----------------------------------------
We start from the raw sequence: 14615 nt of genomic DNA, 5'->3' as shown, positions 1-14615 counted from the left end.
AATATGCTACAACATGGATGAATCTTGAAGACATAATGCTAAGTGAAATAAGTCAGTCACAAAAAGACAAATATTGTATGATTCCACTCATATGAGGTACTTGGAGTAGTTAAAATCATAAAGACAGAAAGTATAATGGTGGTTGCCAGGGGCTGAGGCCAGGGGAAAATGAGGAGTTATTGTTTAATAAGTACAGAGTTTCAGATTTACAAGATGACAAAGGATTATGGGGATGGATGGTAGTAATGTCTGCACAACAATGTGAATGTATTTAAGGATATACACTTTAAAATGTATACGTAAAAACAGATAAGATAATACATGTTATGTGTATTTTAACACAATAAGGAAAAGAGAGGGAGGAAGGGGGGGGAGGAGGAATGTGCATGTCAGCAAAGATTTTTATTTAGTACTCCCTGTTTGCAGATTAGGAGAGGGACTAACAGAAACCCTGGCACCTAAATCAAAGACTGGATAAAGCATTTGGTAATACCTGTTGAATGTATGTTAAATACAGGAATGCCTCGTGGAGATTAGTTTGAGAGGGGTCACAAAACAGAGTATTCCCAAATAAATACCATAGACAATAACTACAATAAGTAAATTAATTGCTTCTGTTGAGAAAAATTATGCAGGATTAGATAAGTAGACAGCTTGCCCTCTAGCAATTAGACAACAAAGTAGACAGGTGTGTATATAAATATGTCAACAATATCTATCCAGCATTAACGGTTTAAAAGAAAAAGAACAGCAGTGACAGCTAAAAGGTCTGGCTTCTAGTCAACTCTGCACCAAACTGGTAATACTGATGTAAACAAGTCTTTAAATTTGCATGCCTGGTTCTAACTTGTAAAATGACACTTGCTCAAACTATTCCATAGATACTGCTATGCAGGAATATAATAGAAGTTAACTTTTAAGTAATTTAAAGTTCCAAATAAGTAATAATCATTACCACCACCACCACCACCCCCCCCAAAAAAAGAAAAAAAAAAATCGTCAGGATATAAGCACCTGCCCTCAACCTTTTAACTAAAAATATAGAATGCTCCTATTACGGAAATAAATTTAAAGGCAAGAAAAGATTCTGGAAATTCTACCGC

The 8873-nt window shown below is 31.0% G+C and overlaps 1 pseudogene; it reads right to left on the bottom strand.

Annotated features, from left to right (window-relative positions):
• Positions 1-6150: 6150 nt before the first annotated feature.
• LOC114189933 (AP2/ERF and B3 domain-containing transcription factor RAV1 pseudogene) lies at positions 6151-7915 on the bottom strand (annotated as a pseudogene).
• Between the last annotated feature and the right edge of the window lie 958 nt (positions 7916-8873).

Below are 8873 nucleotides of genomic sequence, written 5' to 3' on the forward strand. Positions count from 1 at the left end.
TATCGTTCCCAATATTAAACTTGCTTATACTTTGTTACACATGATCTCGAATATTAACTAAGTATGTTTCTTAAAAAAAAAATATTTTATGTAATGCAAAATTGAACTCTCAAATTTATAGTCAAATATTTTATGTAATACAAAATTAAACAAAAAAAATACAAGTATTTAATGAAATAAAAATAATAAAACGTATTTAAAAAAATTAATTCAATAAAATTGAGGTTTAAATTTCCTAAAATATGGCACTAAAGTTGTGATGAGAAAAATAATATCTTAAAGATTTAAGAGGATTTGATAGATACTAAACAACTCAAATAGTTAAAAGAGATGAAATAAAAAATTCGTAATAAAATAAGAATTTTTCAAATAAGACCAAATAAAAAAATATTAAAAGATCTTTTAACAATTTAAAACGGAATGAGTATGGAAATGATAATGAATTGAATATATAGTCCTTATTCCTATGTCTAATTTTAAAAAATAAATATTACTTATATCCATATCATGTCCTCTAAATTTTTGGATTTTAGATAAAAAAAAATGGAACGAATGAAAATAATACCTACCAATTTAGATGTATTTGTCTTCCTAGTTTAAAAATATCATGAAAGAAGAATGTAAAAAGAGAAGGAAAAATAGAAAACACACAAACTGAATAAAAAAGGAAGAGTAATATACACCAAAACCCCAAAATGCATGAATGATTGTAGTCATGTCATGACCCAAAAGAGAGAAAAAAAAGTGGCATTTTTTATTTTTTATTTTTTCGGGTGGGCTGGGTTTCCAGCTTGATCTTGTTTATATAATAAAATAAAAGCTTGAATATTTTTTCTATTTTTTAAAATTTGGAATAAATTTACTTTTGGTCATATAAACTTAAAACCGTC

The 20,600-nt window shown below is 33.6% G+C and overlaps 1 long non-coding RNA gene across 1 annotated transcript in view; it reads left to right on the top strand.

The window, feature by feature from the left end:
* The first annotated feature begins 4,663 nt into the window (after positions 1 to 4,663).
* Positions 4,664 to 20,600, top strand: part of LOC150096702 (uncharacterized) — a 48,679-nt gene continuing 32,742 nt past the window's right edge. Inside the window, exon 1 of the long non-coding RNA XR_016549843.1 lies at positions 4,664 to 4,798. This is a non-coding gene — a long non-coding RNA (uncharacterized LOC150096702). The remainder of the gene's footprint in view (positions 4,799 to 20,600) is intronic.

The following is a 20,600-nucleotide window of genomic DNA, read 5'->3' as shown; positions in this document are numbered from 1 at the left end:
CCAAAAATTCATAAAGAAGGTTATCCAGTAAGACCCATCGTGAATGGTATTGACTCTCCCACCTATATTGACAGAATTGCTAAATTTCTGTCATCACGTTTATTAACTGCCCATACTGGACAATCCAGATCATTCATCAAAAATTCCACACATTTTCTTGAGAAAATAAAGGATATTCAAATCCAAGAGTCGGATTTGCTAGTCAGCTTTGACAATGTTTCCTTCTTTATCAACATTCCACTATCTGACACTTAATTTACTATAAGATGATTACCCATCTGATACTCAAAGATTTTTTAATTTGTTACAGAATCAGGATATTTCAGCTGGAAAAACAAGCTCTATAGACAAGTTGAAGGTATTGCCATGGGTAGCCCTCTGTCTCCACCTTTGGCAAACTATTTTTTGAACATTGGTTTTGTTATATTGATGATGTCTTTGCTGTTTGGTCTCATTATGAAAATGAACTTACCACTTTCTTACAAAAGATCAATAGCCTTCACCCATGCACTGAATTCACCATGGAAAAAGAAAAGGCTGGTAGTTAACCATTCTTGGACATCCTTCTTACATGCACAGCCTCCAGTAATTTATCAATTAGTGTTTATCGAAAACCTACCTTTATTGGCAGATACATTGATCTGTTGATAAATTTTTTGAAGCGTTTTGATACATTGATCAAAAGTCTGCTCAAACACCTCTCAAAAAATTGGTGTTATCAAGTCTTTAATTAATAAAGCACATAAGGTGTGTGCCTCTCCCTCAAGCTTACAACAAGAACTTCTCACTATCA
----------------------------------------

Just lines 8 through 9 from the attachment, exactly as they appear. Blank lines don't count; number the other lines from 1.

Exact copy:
Below are 8873 nucleotides of genomic sequence, written 5' to 3' on the forward strand. Positions count from 1 at the left end.
TATCGTTCCCAATATTAAACTTGCTTATACTTTGTTACACATGATCTCGAATATTAACTAAGTATGTTTCTTAAAAAAAAAATATTTTATGTAATGCAAAATTGAACTCTCAAATTTATAGTCAAATATTTTATGTAATACAAAATTAAACAAAAAAAATACAAGTATTTAATGAAATAAAAATAATAAAACGTATTTAAAAAAATTAATTCAATAAAATTGAGGTTTAAATTTCCTAAAATATGGCACTAAAGTTGTGATGAGAAAAATAATATCTTAAAGATTTAAGAGGATTTGATAGATACTAAACAACTCAAATAGTTAAAAGAGATGAAATAAAAAATTCGTAATAAAATAAGAATTTTTCAAATAAGACCAAATAAAAAAATATTAAAAGATCTTTTAACAATTTAAAACGGAATGAGTATGGAAATGATAATGAATTGAATATATAGTCCTTATTCCTATGTCTAATTTTAAAAAATAAATATTACTTATATCCATATCATGTCCTCTAAATTTTTGGATTTTAGATAAAAAAAAATGGAACGAATGAAAATAATACCTACCAATTTAGATGTATTTGTCTTCCTAGTTTAAAAATATCATGAAAGAAGAATGTAAAAAGAGAAGGAAAAATAGAAAACACACAAACTGAATAAAAAAGGAAGAGTAATATACACCAAAACCCCAAAATGCATGAATGATTGTAGTCATGTCATGACCCAAAAGAGAGAAAAAAAAGTGGCATTTTTTATTTTTTATTTTTTCGGGTGGGCTGGGTTTCCAGCTTGATCTTGTTTATATAATAAAATAAAAGCTTGAATATTTTTTCTATTTTTTAAAATTTGGAATAAATTTACTTTTGGTCATATAAACTTAAAACCGTC